SOUTH BEND | Reaching for the panic button would have been one way for Notre Dame cornerbacks coach Kerry Cooks to respond last August when starting corner Lo Wood was lost for the season with a ruptured Achilles tendon.
Cooks, though, responded in a different way.
“It may seem funny but, being around coach (Brian) Kelly, you get so ingrained to hearing, ‘It doesn’t matter what happens. It’s the next man in,'" Cooks said.
“It was very unfortunate. Even as a secondary coach knowing that you’re thin at that position, there’s really no other reaction than, ‘Hey, who’s next?’”
In this case it was true freshman KeiVarae Russell -- who was recruited to play offense and didn’t make the switch to defense until the start of fall camp.
Juxtapose Russell’s insertion at one corner with the fact that the other corner, Bennett Jackson, was a converted wide receiver and had never started a game at corner, and you’ve got the potential of Cooks buying Rolaids by the barrel.
We all know how it turned out.
“The group didn’t panic. The team didn’t panic. The defense didn’t panic,” Cooks said.
The defense actually flourished.
No team in the country allowed fewer points per game than Notre Dame. And while much of the publicity goes the way of the front seven, the secondary, which starts three players who were signed as offensive players, was pretty darn solid.
ND ranks 13th nationally in pass-efficiency defense. If you get down to the nitty-gritty, that secondary helped limit the two most potent passing offenses on the schedule — Oklahoma and USC — to 13 points each.
Oklahoma finished the regular season as the No. 5 passing offense, SC the 26th, though ND benefited from SC quarterback Matt Barkley being sidelined when the two clubs met in November.
So confidence, as you can imagine, is high among the Irish corners.
“I think that these guys have been battle-tested," Cooks said.
The final battle comes Jan. 7 when ND (12-0) plays Alabama (12-1) in the BCS Championship.
The Crimson Tide don’t throw for a lot of yards — they ranked 84th in passing yardage at 214 yards per game — but when they do throw, they do so very well. AJ McCarron is the nation’s top-rated quarterback in passing efficiency.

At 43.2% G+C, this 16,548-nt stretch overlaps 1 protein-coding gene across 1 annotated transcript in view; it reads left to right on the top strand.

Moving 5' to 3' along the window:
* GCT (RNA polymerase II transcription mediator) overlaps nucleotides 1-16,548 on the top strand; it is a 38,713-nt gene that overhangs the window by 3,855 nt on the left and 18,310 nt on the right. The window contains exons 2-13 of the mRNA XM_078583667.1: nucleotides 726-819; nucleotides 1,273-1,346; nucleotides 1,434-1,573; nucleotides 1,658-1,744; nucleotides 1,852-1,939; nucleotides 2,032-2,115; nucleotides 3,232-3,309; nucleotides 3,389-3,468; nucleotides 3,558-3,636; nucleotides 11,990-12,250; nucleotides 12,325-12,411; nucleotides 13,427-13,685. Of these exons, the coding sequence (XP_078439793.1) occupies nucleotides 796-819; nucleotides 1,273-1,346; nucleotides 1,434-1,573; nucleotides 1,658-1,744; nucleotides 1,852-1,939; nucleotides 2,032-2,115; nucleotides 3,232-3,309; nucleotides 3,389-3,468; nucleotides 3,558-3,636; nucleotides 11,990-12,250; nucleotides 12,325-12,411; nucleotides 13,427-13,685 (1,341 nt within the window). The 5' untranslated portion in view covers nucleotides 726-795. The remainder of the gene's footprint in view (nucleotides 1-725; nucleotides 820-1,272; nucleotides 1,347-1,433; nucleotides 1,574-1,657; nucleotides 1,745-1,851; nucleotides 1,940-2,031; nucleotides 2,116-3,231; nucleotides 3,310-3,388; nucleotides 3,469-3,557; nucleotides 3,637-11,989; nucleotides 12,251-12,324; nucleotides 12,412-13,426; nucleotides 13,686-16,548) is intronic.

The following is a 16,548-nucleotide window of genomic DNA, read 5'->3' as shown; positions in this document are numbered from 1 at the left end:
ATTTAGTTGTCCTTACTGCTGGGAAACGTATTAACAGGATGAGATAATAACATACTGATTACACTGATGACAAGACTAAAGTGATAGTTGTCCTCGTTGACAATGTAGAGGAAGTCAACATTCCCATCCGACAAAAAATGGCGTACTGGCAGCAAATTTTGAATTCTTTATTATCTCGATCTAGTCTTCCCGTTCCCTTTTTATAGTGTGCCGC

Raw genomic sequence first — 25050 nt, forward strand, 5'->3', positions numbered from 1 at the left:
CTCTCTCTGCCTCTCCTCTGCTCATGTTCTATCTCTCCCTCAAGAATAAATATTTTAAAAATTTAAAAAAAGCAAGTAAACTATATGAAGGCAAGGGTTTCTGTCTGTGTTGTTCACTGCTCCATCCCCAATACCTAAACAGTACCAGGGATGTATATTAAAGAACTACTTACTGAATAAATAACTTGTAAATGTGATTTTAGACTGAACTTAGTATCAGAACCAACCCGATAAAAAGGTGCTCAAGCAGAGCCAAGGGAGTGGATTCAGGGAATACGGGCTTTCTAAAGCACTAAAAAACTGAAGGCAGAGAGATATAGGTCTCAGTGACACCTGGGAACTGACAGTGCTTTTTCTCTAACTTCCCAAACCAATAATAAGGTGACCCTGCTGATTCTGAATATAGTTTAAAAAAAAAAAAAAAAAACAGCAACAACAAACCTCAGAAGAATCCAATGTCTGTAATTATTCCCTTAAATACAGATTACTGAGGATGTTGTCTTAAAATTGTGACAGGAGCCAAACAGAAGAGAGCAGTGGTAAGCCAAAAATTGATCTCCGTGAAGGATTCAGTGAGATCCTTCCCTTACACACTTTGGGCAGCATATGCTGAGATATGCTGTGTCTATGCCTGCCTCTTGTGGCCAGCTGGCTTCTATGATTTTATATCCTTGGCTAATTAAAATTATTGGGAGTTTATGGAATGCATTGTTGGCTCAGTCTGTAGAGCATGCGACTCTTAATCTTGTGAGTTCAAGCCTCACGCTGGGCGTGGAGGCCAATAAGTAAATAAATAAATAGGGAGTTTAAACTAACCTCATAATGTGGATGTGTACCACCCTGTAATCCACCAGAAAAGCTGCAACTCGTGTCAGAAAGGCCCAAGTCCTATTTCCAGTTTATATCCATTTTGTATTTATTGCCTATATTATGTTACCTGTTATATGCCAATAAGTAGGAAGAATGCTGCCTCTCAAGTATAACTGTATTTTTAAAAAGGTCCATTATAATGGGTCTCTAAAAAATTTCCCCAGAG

“McCarron, he’s a guy that’s not going to beat himself,” Cooks said. “You can tell that just as an offense, that these guys are very well coached. They don’t do silly things. They don’t turn the ball over a lot. I think he’s thrown the ball 250-plus times and he’s got three interceptions.
“He’s mobile enough to escape the pocket. He’s got an above-average arm. And he’s experienced. He’s been playing in the best conference in football for a long time. He’s not going to do anything to beat himself.”
While none of the ’Bama receivers statistically rank among the nation’s elite, the group, as a whole, according to Cooks, compares well to that of USC.
“I don’t know if there’s a group that’s better than (USC), but there’s probably some groups that are comparable to them, like the Alabama group,” Cooks said. “Even though they want to run the ball, those guys are just as capable of being deep threats and hurting you with the pass.”
Cooks is well aware that McCarron will hook up with his receivers. It’s what happens afterwards that can determine if a drive is sustained or stalled.
And on certain plays, such as when the Irish corners are in man-to-man coverage, he understands receptions are sometimes inevitable.
“They’re going to catch some balls on you, they’re gifted athletes as well. It’s OK,” Cooks said. “As long as it’s no yards after contact and it’s bang-bang, we’ll live to see another down.”
That approach has worked all season. And all season, Cooks has seen growth from his corners.
“You could see from week to week our guys starting to believe in what we’re teaching them and we’re telling them,” Cooks said. “They just took those baby steps and finally you just started seeing them piece it all together.
"And it was fun to watch that group go from kind of zero to 10 by the end of the season.”